Marijuana May Be Protective Against Traumatic Brain Injury

CALIFORNIA:  Based on a survey of patients with traumatic brain injuries, a group of Los Angeles Biomedical Research Institute researchers found those who tested positive for tetrahydrocannabinol (THC), the active ingredient in marijuana, were more likely to survive than those who tested negative for the illicit substance.

We surveyed 446 patients who were admitted to a major urban hospital with traumatic brain injuries between Jan. 1, 2010, and Dec. 31, 2012, who were also tested for the presence of THC in their urine. We found 82 of the patients had THC in their system. Of those, 2.4% died. Of the remaining patients who didn’t have THC in their system, 11.5% died.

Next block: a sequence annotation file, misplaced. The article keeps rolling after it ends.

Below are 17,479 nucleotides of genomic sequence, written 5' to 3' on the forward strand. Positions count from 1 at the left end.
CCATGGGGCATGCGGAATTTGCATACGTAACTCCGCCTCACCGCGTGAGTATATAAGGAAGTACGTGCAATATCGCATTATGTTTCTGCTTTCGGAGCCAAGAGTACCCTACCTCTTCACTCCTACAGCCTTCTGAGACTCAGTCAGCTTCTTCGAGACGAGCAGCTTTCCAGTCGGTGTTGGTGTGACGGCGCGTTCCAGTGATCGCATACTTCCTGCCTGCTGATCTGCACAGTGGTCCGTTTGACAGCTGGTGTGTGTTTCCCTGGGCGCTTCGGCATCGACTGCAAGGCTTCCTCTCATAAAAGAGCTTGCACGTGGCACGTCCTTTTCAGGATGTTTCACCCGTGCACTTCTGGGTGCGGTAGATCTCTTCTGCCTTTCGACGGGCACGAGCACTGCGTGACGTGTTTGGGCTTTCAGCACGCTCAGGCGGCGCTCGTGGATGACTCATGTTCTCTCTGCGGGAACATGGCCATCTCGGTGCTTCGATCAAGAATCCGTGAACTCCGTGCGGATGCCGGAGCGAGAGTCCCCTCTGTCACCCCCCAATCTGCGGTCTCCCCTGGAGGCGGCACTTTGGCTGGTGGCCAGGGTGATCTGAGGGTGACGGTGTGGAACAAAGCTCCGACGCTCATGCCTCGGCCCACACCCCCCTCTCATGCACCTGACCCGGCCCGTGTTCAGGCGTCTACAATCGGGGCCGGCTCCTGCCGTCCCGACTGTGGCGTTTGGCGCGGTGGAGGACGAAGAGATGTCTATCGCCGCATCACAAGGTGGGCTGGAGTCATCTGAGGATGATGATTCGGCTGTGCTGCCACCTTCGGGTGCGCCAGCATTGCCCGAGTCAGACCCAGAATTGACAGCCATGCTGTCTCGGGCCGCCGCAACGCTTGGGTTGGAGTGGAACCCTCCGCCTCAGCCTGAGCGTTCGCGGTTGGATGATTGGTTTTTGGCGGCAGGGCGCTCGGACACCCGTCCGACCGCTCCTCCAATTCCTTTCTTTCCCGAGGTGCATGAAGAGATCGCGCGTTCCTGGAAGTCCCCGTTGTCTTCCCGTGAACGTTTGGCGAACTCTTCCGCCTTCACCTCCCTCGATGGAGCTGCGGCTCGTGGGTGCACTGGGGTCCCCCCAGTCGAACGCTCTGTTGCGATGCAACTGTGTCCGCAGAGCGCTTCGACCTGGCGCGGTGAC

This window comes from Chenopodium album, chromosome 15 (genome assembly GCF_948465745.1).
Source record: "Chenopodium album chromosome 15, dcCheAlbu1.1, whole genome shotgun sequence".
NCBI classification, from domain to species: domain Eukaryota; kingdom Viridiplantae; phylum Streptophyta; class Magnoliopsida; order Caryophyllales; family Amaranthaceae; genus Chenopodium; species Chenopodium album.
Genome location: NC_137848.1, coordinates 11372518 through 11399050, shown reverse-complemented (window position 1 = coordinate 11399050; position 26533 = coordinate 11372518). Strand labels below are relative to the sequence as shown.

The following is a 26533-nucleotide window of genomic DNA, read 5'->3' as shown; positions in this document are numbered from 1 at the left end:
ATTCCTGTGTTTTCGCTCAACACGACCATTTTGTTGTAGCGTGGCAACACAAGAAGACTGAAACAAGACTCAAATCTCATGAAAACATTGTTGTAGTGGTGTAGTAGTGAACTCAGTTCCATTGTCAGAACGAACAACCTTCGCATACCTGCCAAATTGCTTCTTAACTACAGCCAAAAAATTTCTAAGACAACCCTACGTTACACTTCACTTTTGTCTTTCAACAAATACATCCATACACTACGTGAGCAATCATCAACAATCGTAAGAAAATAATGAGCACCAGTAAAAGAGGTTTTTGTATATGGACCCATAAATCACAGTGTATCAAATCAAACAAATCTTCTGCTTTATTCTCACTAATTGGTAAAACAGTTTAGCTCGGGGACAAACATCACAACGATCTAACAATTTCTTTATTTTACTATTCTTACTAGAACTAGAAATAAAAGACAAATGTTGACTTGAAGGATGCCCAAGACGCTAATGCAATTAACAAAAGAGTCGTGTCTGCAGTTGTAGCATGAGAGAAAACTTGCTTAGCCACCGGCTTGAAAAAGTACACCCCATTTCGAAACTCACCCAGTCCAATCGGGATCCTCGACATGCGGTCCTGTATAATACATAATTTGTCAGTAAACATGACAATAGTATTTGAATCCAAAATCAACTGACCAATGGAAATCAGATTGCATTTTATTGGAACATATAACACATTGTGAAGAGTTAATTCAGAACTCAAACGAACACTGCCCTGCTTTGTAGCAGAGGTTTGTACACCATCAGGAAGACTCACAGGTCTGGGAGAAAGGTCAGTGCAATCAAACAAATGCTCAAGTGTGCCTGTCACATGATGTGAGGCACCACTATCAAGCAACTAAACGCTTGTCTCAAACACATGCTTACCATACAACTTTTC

While most – but not all – the deaths in the study can be attributed to the traumatic brain injury itself, it appears that both groups were similarly injured. The similarities in the injuries between the two groups led to the conclusion that testing positive for THC in the system is associated with a decreased mortality in adult patients who have sustained traumatic brain injuries.